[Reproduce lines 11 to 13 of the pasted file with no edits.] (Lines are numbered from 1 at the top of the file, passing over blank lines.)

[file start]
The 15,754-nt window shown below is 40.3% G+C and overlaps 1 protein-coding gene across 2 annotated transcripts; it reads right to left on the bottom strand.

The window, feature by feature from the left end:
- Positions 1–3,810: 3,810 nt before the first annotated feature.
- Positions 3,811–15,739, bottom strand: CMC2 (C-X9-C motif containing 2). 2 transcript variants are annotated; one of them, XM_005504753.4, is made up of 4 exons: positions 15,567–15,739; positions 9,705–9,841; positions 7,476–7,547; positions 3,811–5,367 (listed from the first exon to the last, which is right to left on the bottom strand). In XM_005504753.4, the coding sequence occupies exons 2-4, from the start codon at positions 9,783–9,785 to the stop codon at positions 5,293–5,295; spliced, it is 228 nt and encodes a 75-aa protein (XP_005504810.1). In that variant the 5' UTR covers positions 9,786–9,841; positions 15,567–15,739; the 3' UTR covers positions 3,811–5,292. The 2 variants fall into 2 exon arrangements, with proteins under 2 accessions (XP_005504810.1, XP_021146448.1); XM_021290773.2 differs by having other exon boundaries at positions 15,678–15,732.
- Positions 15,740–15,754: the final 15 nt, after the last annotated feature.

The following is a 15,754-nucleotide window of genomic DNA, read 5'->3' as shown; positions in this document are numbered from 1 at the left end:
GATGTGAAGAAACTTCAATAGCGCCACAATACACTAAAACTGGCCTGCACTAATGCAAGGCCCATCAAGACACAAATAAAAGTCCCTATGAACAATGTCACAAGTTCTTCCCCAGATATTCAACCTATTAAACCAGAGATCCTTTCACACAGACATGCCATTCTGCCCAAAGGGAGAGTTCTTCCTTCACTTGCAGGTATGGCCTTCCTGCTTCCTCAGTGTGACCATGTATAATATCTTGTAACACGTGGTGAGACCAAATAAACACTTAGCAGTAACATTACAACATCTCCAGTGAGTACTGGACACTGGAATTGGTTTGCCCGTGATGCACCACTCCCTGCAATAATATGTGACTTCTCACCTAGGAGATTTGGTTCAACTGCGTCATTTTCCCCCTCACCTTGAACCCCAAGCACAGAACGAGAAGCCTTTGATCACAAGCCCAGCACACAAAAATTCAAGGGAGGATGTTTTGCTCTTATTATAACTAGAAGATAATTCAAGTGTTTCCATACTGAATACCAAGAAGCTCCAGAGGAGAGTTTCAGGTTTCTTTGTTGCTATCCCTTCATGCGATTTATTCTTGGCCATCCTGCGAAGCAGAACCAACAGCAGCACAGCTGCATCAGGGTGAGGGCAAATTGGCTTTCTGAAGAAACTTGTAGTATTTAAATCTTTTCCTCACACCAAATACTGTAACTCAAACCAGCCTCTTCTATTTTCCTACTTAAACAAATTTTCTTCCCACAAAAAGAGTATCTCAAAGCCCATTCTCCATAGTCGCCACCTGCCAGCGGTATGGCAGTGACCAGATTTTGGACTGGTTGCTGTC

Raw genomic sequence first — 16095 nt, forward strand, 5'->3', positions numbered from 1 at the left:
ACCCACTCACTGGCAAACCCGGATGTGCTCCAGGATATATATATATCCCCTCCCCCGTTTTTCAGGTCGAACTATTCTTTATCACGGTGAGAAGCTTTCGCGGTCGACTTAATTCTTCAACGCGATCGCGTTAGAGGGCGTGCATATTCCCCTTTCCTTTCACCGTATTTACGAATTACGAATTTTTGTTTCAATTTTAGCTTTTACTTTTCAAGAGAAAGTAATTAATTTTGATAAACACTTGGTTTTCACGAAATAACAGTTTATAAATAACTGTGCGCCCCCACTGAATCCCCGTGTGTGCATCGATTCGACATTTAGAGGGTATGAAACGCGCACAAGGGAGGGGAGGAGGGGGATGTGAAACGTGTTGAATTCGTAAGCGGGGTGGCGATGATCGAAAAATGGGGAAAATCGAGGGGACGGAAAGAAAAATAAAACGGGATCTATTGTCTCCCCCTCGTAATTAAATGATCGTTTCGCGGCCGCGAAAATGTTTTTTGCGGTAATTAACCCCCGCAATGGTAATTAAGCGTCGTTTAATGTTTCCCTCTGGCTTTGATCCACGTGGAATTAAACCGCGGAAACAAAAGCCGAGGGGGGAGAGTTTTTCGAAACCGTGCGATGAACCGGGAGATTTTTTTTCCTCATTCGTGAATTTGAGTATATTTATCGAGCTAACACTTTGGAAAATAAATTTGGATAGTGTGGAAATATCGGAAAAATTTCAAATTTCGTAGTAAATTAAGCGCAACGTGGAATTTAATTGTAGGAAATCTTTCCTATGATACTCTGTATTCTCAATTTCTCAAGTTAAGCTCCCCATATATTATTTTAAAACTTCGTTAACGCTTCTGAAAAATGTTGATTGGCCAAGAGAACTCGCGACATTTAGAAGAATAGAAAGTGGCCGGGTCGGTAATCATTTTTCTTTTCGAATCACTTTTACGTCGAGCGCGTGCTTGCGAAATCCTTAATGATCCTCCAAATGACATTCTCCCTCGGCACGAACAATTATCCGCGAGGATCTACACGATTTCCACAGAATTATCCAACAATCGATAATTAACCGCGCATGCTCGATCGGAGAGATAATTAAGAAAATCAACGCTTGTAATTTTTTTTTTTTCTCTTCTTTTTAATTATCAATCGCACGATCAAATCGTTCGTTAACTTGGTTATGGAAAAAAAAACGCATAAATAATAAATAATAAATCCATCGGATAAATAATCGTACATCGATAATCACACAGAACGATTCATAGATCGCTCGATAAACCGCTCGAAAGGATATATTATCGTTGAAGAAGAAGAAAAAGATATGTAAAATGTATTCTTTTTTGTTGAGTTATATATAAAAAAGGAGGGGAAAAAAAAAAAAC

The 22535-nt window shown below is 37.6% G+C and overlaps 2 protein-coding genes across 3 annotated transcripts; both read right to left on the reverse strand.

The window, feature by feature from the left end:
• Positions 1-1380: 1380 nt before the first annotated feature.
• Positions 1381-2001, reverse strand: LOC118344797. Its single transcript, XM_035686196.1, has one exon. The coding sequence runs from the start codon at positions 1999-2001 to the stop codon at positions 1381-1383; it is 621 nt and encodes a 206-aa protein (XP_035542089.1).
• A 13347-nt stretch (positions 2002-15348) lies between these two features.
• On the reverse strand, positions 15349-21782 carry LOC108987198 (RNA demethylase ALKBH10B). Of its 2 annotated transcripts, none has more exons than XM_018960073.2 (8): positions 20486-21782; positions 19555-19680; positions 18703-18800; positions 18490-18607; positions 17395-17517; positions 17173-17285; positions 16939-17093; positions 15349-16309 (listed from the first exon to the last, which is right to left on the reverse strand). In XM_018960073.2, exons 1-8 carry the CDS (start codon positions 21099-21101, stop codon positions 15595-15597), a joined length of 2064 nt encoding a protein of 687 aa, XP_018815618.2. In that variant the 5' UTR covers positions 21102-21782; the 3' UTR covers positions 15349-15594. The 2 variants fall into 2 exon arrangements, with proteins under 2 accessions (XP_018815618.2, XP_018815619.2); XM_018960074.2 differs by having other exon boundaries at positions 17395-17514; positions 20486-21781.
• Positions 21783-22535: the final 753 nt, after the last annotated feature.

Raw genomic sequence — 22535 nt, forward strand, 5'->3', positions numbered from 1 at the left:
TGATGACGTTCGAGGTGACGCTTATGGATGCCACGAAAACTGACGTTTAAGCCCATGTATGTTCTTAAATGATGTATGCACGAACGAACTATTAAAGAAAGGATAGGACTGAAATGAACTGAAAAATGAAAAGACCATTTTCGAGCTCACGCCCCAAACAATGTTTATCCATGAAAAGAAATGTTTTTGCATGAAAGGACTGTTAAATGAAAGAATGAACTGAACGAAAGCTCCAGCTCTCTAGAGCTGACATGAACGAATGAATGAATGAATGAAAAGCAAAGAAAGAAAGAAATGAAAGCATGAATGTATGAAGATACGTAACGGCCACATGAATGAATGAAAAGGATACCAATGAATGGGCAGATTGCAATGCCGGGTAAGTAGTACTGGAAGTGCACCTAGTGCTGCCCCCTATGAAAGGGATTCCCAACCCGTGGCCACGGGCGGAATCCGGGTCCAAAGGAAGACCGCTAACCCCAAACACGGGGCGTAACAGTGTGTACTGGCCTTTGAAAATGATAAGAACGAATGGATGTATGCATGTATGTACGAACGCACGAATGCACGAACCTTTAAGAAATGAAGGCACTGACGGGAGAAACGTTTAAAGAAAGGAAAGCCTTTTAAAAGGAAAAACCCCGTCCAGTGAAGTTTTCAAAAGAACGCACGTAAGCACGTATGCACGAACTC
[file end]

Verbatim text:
The window, feature by feature from the left end:
• Positions 1-1380: 1380 nt before the first annotated feature.
• Positions 1381-2001, reverse strand: LOC118344797. Its single transcript, XM_035686196.1, has one exon. The coding sequence runs from the start codon at positions 1999-2001 to the stop codon at positions 1381-1383; it is 621 nt and encodes a 206-aa protein (XP_035542089.1).